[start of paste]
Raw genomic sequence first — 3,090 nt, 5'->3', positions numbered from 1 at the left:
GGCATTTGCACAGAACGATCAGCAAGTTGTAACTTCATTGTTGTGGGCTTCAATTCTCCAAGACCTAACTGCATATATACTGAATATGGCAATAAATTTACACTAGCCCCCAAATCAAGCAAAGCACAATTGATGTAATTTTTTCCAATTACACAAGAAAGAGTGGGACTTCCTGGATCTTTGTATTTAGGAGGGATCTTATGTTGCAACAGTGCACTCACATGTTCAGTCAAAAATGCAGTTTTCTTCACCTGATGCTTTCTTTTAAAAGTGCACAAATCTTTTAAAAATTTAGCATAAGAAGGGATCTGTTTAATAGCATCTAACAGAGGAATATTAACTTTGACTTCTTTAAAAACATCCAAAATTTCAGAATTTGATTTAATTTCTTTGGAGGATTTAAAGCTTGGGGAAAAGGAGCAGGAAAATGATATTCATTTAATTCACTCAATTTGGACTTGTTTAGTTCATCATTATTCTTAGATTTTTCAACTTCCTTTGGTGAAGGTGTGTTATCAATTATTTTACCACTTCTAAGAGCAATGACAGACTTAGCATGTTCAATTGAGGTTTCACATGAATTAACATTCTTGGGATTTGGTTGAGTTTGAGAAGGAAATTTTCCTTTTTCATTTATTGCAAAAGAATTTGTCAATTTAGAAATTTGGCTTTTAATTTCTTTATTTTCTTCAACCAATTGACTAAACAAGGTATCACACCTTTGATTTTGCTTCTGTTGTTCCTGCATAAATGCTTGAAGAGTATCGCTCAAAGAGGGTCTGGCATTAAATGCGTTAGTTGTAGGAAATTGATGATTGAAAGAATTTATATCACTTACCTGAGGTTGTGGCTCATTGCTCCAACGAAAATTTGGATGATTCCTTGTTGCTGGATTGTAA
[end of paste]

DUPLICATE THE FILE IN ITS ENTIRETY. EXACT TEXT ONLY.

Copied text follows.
Raw genomic sequence first — 3,090 nt, 5'->3', positions numbered from 1 at the left:
GGCATTTGCACAGAACGATCAGCAAGTTGTAACTTCATTGTTGTGGGCTTCAATTCTCCAAGACCTAACTGCATATATACTGAATATGGCAATAAATTTACACTAGCCCCCAAATCAAGCAAAGCACAATTGATGTAATTTTTTCCAATTACACAAGAAAGAGTGGGACTTCCTGGATCTTTGTATTTAGGAGGGATCTTATGTTGCAACAGTGCACTCACATGTTCAGTCAAAAATGCAGTTTTCTTCACCTGATGCTTTCTTTTAAAAGTGCACAAATCTTTTAAAAATTTAGCATAAGAAGGGATCTGTTTAATAGCATCTAACAGAGGAATATTAACTTTGACTTCTTTAAAAACATCCAAAATTTCAGAATTTGATTTAATTTCTTTGGAGGATTTAAAGCTTGGGGAAAAGGAGCAGGAAAATGATATTCATTTAATTCACTCAATTTGGACTTGTTTAGTTCATCATTATTCTTAGATTTTTCAACTTCCTTTGGTGAAGGTGTGTTATCAATTATTTTACCACTTCTAAGAGCAATGACAGACTTAGCATGTTCAATTGAGGTTTCACATGAATTAACATTCTTGGGATTTGGTTGAGTTTGAGAAGGAAATTTTCCTTTTTCATTTATTGCAAAAGAATTTGTCAATTTAGAAATTTGGCTTTTAATTTCTTTATTTTCTTCAACCAATTGACTAAACAAGGTATCACACCTTTGATTTTGCTTCTGTTGTTCCTGCATAAATGCTTGAAGAGTATCGCTCAAAGAGGGTCTGGCATTAAATGCGTTAGTTGTAGGAAATTGATGATTGAAAGAATTTATATCACTTACCTGAGGTTGTGGCTCATTGCTCCAACGAAAATTTGGATGATTCCTTGTTGCTGGATTGTAA